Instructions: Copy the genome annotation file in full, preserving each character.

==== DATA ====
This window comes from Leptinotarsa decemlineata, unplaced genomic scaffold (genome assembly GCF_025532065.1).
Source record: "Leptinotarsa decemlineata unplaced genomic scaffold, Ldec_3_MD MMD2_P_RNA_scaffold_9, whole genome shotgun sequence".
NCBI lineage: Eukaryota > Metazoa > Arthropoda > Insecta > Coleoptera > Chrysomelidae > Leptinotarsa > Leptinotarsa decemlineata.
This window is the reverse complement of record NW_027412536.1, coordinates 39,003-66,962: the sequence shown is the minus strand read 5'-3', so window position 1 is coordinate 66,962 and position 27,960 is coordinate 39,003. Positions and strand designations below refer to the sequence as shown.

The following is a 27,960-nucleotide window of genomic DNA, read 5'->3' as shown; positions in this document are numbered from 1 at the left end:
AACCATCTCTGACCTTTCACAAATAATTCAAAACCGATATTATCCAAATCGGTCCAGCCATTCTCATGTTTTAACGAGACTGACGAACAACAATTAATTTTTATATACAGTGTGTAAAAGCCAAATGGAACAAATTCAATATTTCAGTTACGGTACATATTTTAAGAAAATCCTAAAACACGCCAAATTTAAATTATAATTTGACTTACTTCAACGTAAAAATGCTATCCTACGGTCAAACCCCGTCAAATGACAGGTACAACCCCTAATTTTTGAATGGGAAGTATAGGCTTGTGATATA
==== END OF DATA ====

This window comes from Leptinotarsa decemlineata, unplaced genomic scaffold (genome assembly GCF_025532065.1).
Source record: "Leptinotarsa decemlineata unplaced genomic scaffold, Ldec_3_MD MMD2_P_RNA_scaffold_9, whole genome shotgun sequence".
NCBI lineage: Eukaryota > Metazoa > Arthropoda > Insecta > Coleoptera > Chrysomelidae > Leptinotarsa > Leptinotarsa decemlineata.
This window is the reverse complement of record NW_027412536.1, coordinates 39,003-66,962: the sequence shown is the minus strand read 5'-3', so window position 1 is coordinate 66,962 and position 27,960 is coordinate 39,003. Positions and strand designations below refer to the sequence as shown.

The following is a 27,960-nucleotide window of genomic DNA, read 5'->3' as shown; positions in this document are numbered from 1 at the left end:
AACCATCTCTGACCTTTCACAAATAATTCAAAACCGATATTATCCAAATCGGTCCAGCCATTCTCATGTTTTAACGAGACTGACGAACAACAATTAATTTTTATATACAGTGTGTAAAAGCCAAATGGAACAAATTCAATATTTCAGTTACGGTACATATTTTAAGAAAATCCTAAAACACGCCAAATTTAAATTATAATTTGACTTACTTCAACGTAAAAATGCTATCCTACGGTCAAACCCCGTCAAATGACAGGTACAACCCCTAATTTTTGAATGGGAAGTATAGGCTTGTGATATA